A convergence of creativity

New Uptown co-working hub attracts eclectic mix of businesses


There are still plenty of open desks at the month-old CoCo in Uptown, which provides an open floor of work space for small businesses. But the desks are filling up as quickly as they did two years ago on the Grain Exchange trading floor, another CoCo location.

The new neighbors are wide-ranging: A startup called Spontaneous Education! designs improv games for classrooms. General Blood, a company that sells blood donations to hospitals, arrives in December. Davis Law Office has a “campsite” specializing in business law. Spark Devices just launched production of 13,000 Spark Cores, which are small Wi-Fi development boards.

At CoCo, members can rent an onsite tap room, make a pitch to investors in a mini movie theater, take a call in a private phone booth, or play Donkey Kong in the billiard room.

The auto garage below CVS Pharmacy was transformed by architect Heather Keena and builder Todd Stenson from St. Paul-based Machine Scenic. They designed a bar to complement the pipes and water meters they couldn’t hide, and kept the floor’s old oil stains.

“We had to embrace those things,” Keena said. “We left the cracks.”

Office renovation isn’t the type of work Machine Scenic normally does. They primarily design film sets and make props for commercials. But they also designed the Tilia restaurant in Linden Hills, and the landlord at 1010 W. Lake St. is a big fan of Tilia, Keena said.

The design team punched out a large wall of windows, made chandeliers out of imported beads, scoured eBay for vintage lighting and salvaged chairs from the Uptown Theatre.

Part of the garage will serve as a “maker space” perfect for companies like Spark Devices. Spark is building Internet-connected hardware, and staff say there is “nothing you can’t build with the Core.” Examples are web-connected coffeemakers, fridge magnets with a live Twitter feed, or smoke detectors that can text. The company recently raised $567,000 on Kickstarter, greatly surpassing its $10,000 goal.

“We all live in Uptown,” said Zach Supalla, Spark founder and CEO.

Supalla considered living in New York, but decided he and his wife couldn’t afford to live there and forego his salary while he started the business.

Supalla met his company’s co-founder, a freelance software developer, at CoCo during a weekly beer and chat session. Another employee came from CoCo as well.

“It’s a great example of what can happen,” he said.

Supalla said they watch for new employees who aren’t challenged enough in their day jobs.

“Minneapolis is pretty risk-averse because there are so many good jobs,” he said. “We look for people who are bored. It’s easy for us to cherry-pick.”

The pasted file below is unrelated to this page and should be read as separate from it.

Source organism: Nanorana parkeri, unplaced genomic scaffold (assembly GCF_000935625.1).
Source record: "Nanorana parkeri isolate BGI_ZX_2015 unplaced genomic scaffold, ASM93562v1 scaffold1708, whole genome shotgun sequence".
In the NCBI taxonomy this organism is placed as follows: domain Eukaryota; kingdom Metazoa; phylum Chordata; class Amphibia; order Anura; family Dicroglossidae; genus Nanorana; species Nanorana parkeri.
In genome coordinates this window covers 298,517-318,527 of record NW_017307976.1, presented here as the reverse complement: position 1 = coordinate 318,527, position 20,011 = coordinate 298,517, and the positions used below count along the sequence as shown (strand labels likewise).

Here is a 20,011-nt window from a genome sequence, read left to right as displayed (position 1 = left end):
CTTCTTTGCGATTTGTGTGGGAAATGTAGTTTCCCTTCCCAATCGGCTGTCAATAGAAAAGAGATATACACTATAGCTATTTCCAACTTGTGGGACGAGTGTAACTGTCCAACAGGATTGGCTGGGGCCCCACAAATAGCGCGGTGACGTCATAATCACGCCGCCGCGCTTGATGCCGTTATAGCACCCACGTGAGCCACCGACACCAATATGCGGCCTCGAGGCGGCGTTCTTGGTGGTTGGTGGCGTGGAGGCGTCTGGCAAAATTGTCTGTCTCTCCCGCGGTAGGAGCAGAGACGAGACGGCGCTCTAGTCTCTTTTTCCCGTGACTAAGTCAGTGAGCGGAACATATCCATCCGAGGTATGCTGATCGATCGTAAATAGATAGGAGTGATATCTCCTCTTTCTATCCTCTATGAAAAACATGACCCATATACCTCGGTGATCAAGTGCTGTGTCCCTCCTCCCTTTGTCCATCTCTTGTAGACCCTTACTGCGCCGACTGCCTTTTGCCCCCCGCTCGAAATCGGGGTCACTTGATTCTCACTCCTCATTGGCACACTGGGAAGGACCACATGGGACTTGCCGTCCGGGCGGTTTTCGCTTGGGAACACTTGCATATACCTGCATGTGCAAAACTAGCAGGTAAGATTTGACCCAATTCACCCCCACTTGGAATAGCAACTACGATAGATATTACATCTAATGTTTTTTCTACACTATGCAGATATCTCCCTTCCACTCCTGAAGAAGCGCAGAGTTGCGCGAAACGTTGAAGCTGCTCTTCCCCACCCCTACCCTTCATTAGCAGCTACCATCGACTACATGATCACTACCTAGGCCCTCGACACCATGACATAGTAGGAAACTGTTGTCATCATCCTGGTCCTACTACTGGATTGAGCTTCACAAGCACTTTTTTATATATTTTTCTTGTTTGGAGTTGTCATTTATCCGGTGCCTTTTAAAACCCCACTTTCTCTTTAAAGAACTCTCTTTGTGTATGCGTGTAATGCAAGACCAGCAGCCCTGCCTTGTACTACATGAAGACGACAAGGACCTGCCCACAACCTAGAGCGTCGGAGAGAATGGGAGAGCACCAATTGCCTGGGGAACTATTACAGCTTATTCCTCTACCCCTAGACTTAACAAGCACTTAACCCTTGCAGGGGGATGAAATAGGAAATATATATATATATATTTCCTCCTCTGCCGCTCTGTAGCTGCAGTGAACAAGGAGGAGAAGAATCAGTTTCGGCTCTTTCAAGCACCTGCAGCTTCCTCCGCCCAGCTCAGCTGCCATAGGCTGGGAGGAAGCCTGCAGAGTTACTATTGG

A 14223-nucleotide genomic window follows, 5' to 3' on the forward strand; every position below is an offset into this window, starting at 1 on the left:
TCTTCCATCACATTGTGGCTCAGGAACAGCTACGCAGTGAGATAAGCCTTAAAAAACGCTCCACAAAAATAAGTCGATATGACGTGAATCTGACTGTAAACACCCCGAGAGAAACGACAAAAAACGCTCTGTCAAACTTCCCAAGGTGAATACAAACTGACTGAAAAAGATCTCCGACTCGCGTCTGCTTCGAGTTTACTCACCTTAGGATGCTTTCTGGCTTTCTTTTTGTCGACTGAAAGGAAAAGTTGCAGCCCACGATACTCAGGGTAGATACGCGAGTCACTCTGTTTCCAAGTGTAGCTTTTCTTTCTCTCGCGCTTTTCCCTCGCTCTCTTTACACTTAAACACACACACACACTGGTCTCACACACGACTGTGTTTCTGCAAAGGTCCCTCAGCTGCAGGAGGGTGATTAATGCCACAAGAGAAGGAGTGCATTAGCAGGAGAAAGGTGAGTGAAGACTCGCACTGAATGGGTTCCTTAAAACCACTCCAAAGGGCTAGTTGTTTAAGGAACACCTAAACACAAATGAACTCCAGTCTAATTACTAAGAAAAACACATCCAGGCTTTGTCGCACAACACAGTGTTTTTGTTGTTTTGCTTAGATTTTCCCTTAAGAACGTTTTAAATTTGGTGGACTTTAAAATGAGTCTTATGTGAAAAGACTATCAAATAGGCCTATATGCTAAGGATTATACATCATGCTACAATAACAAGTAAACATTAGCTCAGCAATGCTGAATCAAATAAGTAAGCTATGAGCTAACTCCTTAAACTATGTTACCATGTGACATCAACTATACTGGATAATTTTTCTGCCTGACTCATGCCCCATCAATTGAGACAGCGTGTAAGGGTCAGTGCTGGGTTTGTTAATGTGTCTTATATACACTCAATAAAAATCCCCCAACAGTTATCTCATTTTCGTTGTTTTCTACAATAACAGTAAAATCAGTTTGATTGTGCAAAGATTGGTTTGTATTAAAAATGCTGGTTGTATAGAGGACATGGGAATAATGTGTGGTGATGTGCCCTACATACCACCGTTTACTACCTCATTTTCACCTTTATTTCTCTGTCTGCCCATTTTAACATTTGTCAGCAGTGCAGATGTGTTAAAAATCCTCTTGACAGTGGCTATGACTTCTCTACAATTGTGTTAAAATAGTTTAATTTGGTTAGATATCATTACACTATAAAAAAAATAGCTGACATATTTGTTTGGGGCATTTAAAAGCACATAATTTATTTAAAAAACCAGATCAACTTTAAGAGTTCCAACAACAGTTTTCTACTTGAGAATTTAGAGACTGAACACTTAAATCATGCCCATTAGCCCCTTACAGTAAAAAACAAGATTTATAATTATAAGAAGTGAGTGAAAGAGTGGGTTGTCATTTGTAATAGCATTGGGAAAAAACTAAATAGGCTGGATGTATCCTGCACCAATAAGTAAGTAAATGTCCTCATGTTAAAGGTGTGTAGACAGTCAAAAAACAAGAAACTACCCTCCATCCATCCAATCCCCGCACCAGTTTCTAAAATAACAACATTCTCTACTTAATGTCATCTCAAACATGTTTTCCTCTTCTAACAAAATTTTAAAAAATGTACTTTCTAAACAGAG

CoCo Business Manager Tiamo Wright said many of CoCo’s members started out working from home.

“In my personal experience, you’ve got your regular job, and then you’ve got your passion,” she said. “Passion has made more people hunker down here.”

Spontaneous Education! founder Blake Wanger’s passion is improv. He’s a licensed teacher with training from Brave New Workshop, and he teachees improv after-school classes at Sanford Middle School.

Improv has a “yes, and” mantra of accepting new ideas and building on them, he said. It’s a helpful philosophy for teachers with inattentive kids — Wanger once taught an econ lesson based on the video game World of Warcraft — and it helps students’ communication skills.

“Improv is a great exercise in building confidence,” he said. “You accept the fact that what you do is good no matter what, and it plays into other aspects of life.”

Education isn’t a common field at CoCo, but Wanger said everyone he meets has connections to schools. Plus he met his graphic designer at CoCo, and she’s taking the desk across from him.

A similar story plays out at Davis Law Office, which helps small and growing businesses with issues like acquisitions, business structure, leases and contracts.

“It’s almost like having a small town Main Street,” said founder K.M. Davis. “Here’s the accountant, here’s the lawyer, here’s the person who helps you with PR.”

Davis has taken the collaborative concept a step further, and now shares her own campsite space with an accountant, commercial tenant rep, web developer and social media expert. Davis hires the other businesses to delegate work and relies on them for quick “gut checks” — for example, she’ll ask the commercial tenant rep whether a client’s rent price seems reasonable.

“Almost every day something comes up,” Davis said. “For us, the nicest thing is you can grow as you want to grow. If I had been officing in a traditional office, I would have had to move my practice in order to bring someone else on. Now, I just get them a membership.”

The potential for fast growth is also appealing to General Blood, a company based in the North Loop that’s relocating to CoCo in December. General Blood has blood banks across the country, and its client base of hospital systems is growing quickly.

“Either we can be by ourselves in a Class B office building, or we can go to a really cool spot with other fast-growing companies,” said Ben Bowman, co-founder of General Blood. “It’s the real future of commercial real estate.” 


At a glance: Uptown CoCo

What: A new co-working space with lots of fun amenities: the “Garage” for presentations and brainstorming, a billiards room and a small movie theater.

Where: Lake & Lagoon

Website: www.cocomsp.com/locations/uptown